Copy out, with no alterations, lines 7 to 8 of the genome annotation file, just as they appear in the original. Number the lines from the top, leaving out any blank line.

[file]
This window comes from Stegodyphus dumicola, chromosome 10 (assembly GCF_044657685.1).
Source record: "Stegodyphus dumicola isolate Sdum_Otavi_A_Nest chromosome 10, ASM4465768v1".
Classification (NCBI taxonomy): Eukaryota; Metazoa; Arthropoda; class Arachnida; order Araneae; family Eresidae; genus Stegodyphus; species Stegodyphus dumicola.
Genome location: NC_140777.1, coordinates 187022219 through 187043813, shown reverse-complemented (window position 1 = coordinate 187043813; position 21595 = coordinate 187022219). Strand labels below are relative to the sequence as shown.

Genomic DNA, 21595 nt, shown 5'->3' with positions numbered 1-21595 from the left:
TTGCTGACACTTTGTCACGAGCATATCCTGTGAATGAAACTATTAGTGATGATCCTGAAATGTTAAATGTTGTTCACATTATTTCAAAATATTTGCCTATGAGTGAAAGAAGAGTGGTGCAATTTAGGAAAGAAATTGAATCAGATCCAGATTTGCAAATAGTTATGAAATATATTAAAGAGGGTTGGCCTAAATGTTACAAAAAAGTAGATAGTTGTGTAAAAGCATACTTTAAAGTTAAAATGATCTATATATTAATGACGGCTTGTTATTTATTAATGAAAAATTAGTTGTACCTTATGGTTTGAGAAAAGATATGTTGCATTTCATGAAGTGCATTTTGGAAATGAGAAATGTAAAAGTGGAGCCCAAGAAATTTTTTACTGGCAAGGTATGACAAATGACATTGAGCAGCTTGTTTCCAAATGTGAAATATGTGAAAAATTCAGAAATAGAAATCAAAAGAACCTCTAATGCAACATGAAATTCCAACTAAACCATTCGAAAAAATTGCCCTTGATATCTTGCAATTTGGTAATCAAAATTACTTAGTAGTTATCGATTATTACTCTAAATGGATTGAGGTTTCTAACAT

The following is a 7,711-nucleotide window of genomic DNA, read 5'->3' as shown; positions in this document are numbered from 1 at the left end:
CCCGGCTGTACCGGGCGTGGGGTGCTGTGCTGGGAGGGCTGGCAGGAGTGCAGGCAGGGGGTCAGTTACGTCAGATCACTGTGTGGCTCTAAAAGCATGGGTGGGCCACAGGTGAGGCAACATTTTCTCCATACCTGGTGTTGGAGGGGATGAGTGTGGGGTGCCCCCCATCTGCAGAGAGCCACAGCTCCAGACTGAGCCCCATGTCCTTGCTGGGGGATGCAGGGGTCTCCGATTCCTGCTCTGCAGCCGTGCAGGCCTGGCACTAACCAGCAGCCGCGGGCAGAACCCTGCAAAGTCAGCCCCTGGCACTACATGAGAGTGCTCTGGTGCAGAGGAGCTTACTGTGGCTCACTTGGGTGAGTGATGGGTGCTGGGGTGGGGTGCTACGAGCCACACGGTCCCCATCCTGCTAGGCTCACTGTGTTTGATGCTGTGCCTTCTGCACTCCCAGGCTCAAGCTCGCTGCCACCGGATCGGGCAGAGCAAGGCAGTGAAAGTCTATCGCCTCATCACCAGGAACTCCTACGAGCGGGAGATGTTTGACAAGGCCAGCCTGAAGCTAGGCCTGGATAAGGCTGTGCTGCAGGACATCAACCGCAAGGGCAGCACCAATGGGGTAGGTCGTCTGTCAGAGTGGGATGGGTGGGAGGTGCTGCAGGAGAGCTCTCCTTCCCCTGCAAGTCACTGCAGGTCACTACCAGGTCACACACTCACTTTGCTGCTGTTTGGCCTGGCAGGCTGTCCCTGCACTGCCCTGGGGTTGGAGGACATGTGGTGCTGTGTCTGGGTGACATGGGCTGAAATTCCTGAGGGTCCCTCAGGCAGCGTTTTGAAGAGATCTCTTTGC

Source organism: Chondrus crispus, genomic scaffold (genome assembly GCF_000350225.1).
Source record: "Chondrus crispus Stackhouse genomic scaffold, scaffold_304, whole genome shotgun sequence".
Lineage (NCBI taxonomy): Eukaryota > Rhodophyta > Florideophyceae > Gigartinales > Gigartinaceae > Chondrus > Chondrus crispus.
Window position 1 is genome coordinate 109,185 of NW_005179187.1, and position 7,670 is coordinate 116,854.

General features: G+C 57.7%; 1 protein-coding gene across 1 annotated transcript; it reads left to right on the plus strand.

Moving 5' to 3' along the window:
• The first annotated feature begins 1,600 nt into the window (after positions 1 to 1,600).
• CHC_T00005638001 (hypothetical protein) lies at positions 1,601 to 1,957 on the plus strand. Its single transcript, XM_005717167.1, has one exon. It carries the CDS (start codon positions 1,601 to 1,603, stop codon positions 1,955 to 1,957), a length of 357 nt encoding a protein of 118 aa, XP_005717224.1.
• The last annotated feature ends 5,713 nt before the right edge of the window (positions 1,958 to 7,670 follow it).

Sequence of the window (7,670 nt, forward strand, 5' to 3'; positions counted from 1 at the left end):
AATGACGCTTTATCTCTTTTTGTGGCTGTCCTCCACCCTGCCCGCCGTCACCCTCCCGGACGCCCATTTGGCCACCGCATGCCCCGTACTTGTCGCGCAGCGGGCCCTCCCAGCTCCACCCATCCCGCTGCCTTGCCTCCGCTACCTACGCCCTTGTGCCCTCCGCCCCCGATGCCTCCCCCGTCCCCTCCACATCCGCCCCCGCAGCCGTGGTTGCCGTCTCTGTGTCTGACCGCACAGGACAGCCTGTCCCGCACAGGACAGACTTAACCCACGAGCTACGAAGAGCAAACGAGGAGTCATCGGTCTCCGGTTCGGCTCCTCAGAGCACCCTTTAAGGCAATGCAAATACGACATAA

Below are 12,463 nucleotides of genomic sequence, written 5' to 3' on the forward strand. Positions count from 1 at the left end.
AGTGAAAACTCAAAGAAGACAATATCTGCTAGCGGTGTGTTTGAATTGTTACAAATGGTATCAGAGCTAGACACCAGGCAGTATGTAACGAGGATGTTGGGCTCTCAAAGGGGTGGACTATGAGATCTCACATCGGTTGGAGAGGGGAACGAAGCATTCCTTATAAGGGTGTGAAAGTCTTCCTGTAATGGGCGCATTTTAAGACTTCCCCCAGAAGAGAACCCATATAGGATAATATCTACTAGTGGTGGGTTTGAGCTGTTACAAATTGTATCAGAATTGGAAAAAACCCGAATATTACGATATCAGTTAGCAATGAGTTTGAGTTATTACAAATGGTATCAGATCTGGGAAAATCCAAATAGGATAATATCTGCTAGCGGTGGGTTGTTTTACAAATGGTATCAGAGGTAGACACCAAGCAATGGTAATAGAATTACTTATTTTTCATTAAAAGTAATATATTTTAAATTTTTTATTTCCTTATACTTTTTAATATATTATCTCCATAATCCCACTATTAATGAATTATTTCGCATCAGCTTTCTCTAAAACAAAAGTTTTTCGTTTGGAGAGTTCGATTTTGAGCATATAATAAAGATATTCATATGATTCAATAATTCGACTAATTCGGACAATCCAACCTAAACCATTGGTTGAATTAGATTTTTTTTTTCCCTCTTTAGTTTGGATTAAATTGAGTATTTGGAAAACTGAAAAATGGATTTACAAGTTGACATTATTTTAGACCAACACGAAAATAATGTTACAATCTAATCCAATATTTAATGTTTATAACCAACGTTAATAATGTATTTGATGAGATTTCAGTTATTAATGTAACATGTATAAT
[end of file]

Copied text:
The following is a 7,711-nucleotide window of genomic DNA, read 5'->3' as shown; positions in this document are numbered from 1 at the left end:
CCCGGCTGTACCGGGCGTGGGGTGCTGTGCTGGGAGGGCTGGCAGGAGTGCAGGCAGGGGGTCAGTTACGTCAGATCACTGTGTGGCTCTAAAAGCATGGGTGGGCCACAGGTGAGGCAACATTTTCTCCATACCTGGTGTTGGAGGGGATGAGTGTGGGGTGCCCCCCATCTGCAGAGAGCCACAGCTCCAGACTGAGCCCCATGTCCTTGCTGGGGGATGCAGGGGTCTCCGATTCCTGCTCTGCAGCCGTGCAGGCCTGGCACTAACCAGCAGCCGCGGGCAGAACCCTGCAAAGTCAGCCCCTGGCACTACATGAGAGTGCTCTGGTGCAGAGGAGCTTACTGTGGCTCACTTGGGTGAGTGATGGGTGCTGGGGTGGGGTGCTACGAGCCACACGGTCCCCATCCTGCTAGGCTCACTGTGTTTGATGCTGTGCCTTCTGCACTCCCAGGCTCAAGCTCGCTGCCACCGGATCGGGCAGAGCAAGGCAGTGAAAGTCTATCGCCTCATCACCAGGAACTCCTACGAGCGGGAGATGTTTGACAAGGCCAGCCTGAAGCTAGGCCTGGATAAGGCTGTGCTGCAGGACATCAACCGCAAGGGCAGCACCAATGGGGTAGGTCGTCTGTCAGAGTGGGATGGGTGGGAGGTGCTGCAGGAGAGCTCTCCTTCCCCTGCAAGTCACTGCAGGTCACTACCAGGTCACACACTCACTTTGCTGCTGTTTGGCCTGGCAGGCTGTCCCTGCACTGCCCTGGGGTTGGAGGACATGTGGTGCTGTGTCTGGGTGACATGGGCTGAAATTCCTGAGGGTCCCTCAGGCAGCGTTTTGAAGAGATCTCTTTGC